Welcome to my website! I hope you like it. It’s one of those projects that’s been a long time coming. I actually registered the domain name a year and a half ago, but these things take a little time.

John and I are, in some ways, diehard Do-it-Yourselfers. He likes to make things and figure things out. Mostly, I’m just cheap. Why buy a new table when you can spend forty or fifty hours to refinish a free one by hand, right? I have started to realize that while it’s true that the best things in life are free, the best things are almost never the easy ones. Then again, sometimes they’re easier than you think, or at least easier than you make them.

The website you are looking at is, in fact, the product of only a few days’ labor. John decided this weekend that he wanted to get my website set up with some kind of content management system (known in the biz as a CMS), which represented a big decision. Apparently the first thing you need to know about a website is what you actually want to use it for. News flash (to me): I don’t actually need a resume website as a teaching candidate. Everything a prospective employer might need to know about me pretty much fits on a few pieces of paper.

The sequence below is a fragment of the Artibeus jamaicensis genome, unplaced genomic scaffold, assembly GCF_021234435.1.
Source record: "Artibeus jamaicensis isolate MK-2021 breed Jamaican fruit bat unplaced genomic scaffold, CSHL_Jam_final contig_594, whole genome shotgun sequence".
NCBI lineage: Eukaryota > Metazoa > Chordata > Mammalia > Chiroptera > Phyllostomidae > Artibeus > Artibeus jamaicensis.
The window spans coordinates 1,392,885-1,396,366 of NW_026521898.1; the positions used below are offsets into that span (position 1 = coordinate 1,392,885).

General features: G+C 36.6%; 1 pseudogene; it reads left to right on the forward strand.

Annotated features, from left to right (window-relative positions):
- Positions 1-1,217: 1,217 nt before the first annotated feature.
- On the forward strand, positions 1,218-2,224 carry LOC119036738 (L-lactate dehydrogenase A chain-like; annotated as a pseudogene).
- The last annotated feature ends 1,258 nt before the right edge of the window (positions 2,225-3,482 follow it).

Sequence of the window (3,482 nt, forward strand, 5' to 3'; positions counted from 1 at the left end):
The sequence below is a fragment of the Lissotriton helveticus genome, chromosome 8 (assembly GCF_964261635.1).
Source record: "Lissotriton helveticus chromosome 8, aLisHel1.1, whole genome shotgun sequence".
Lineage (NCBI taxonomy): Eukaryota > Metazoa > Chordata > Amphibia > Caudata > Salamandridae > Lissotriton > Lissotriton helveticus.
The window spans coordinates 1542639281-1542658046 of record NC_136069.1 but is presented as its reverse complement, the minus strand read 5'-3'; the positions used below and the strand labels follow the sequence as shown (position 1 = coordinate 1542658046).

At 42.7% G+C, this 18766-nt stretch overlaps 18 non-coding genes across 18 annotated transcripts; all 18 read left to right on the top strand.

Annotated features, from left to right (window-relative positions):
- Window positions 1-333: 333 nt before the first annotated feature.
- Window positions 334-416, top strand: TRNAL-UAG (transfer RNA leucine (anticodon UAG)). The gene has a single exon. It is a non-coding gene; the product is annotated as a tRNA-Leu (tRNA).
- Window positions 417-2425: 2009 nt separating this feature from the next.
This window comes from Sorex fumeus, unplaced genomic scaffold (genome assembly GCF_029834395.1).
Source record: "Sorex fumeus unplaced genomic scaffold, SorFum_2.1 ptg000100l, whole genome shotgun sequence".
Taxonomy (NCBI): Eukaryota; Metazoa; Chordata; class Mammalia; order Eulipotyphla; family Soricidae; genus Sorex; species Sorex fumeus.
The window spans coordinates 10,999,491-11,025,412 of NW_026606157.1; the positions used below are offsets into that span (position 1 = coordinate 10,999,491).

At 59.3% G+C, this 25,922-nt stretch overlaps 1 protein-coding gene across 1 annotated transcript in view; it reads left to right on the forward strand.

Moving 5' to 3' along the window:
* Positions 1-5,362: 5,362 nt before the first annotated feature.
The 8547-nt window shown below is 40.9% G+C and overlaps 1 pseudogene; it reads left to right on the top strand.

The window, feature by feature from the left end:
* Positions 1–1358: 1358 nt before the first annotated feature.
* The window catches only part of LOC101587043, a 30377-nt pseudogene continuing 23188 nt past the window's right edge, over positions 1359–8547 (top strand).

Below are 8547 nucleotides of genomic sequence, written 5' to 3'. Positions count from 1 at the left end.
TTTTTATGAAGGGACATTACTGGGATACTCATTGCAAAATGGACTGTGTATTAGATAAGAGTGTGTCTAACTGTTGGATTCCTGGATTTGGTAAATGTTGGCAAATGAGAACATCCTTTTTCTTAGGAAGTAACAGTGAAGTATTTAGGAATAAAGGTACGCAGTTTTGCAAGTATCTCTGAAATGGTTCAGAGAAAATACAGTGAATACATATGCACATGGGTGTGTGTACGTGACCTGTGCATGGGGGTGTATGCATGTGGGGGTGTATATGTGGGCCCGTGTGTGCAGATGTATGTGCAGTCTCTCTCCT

Slowly it dawned on me that I actually have had a website up and running. You’ve all been reading it since September. Doh. That made the content choice clearer—why not just move my blog over to my own website, since I’ve got the domain name anyway? The logical connection flowed from there—if you’re going to build a blog, and that’s going to be the raison d’etre for your presence on the web, software doesn’t get much more computer-idiot-friendly than WordPress.

This does not mean that WordPress is without its quirks that trip up the n00b bloggers like myself. I set up a account and found myself immediately stumped. I couldn’t do anything. I searched through the help documentation on how to import my LiveJournal account to the site, found very simple and easy to understand explanations that I still could not make work. Look at the Dashboard under Tools → Import, they said, which is easy enough, except that when I did that, I kept getting looped around to the same article. At that moment, I wasn’t sure who was stupider, WP or me.